Jallow v. Bulgaria, Bulgaria, CEDAW Committee, 2012.
J moved from the Gambia to Bulgaria after marrying A.P., a Bulgarian national. Once in Bulgaria, A.P. subjected J to physical and psychological violence, including sexual abuse, and attempted to force her to take part in pornographic films and photographs. He also abused their daughter, M.A.P. A.P. called the Child Protection Department to stop J from breastfeeding M.A.P, during which onsite visit the social workers learned of A.P’s abuse, called the police and advised J to seek refuge but provided no guidance about where or how to do so. J found refuge for several days in an NGO-run shelter, but A.P. later found her and forced her to return to the family home. Prosecutors refused to continue investigating the alleged domestic violence due to insufficient evidence. At no time did the authorities interview J. Later, A.P. filed an application with the Sofia Regional Court alleging him being a victim of domestic violence and requesting an emergency protection order. The Court granted the order, along with temporary custody of M.A.P, based solely on his statement and without consideration of the alleged domestic violence he committed against J. Authorities did not provide J with information about M.A.P’s whereabouts or her condition, despite repeated requests. The Court dismissed A.P.’s application for a permanent protection order but the emergency order remained effective. J later agreed to a divorce, including to numerous unfavorable conditions, to regain her custody of the daughter. J submitted a communication before the CmEDAW on behalf of M.A.P. and herself alleging violations by Bulgaria of Articles 1, 2, 3, 5 and 16 (1)(c), 16(1)(d), 16(1)(f) and 16(1)(g) of CEDAW by failing to provide effective protection against domestic violence and sanction A.P. for his behavior, to consider domestic violence as a real and serious threat, to adopt effective measures to address gender-based violence against women, gender discrimination and to provide illiterate migrant woman as herself to access justice. The Committee upheld all her claims, urged Bulgaria to compensate J and M.A.P, and recommended that the State Party adopt measures to ensure that women victims of domestic violence, including migrant women, have effective access to justice and other services. It also called on the State Party to provide regular training on CEDAW and the Optional Protocol and to adopt legislative and other measures to ensure that domestic violence is taken into account in determining custody and visitation rights of children.
P.M. v. Bulgaria, Bulgaria, European Court of Human Rights, 2012.
The applicant was raped at a party in 1991 when she was 13 years old. Her parents informed the police. The criminal proceeding started twice but were both terminated. At the third time of reopening the investigation, both people accused were convicted guilty by the court but relieved due to the expired limitation period. The European Court of Human Rights held that the case was admissible and that the authorities led the investigation ineffectively and slowly, which caused the expired limitation period. There was a violation of Article 3, prohibition of torture, of the Convention for Protection of Human Rights and Fundamental Freedoms.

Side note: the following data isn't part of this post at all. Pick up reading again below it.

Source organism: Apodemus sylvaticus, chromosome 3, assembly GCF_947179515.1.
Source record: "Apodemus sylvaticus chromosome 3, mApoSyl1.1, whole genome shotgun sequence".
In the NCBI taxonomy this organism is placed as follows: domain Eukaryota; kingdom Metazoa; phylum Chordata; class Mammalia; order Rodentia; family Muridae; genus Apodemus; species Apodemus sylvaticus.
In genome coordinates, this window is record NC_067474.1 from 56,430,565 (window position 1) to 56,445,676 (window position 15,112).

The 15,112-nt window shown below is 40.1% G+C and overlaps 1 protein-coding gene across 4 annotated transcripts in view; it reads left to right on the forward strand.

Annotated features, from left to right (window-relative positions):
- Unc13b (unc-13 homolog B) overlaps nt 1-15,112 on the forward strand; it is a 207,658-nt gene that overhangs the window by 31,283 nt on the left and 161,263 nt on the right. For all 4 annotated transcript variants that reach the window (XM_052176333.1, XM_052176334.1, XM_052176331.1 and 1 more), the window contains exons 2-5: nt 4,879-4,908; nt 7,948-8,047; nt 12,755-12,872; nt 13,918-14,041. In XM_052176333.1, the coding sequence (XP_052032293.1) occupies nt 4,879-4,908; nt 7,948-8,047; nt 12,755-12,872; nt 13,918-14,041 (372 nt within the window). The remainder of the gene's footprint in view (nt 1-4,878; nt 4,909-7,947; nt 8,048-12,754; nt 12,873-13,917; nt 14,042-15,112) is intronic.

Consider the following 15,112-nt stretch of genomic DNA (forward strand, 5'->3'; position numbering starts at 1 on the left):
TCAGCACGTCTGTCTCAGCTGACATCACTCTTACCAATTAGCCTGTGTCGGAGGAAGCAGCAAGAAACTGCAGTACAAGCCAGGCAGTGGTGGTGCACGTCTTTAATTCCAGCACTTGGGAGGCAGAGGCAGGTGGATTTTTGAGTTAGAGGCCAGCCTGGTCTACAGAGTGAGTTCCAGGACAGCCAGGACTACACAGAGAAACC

S. V. P. v. Bulgaria, Bulgaria, CEDAW Committee, 2012.
S filed a complaint on behalf of her seven-year-old daughter, V, who was sexually assaulted by a neighbor. The perpetrator, B, was indicted for sexual molestation, at which time, was not a ‘serious crime’ under the State’s criminal code and thus permitted B to enter into a plea-bargain agreement under which he admitted guilt and received a three-year suspended sentence. S brought a civil tort claim on behalf of V as she was not permitted to bring a civil claim against B in connection with B’s prosecution and received a judgment of approximately EUR 15,000 for moral damages two years later. The law did not provide for a state actor to enforce the judgment, and S was only able to collect approximately EUR 500 from B. B continued to live in the vicinity of V’s home, and she repeatedly expressed fear of further harm from him. After the assault, V was diagnosed as a person with disability. S brought a communication before the CEDAW alleging violations by Bulgaria of Articles 1, 2(a), (b), (c), (e), (f) and (g), 3, 5, 12 and 15 of CEDAW by failing to effectively protect V against sexual violence and compensation, to ensure V’s rights to health, including reproductive health and education, to provide V with proper rehabilitative services, and to guarantee V’s right against re-victimization by B. The Committee upheld all of S’s claims, ordered the State to provide V with appropriate reparations and addressed the State to adopt specified changes to State laws, including amendments to provide effective protection from re-victimization and to provide appropriate support and financial compensation to victims, and enact new policies, including health care protocols and hospital procedures, to address sexual violence against women and girls.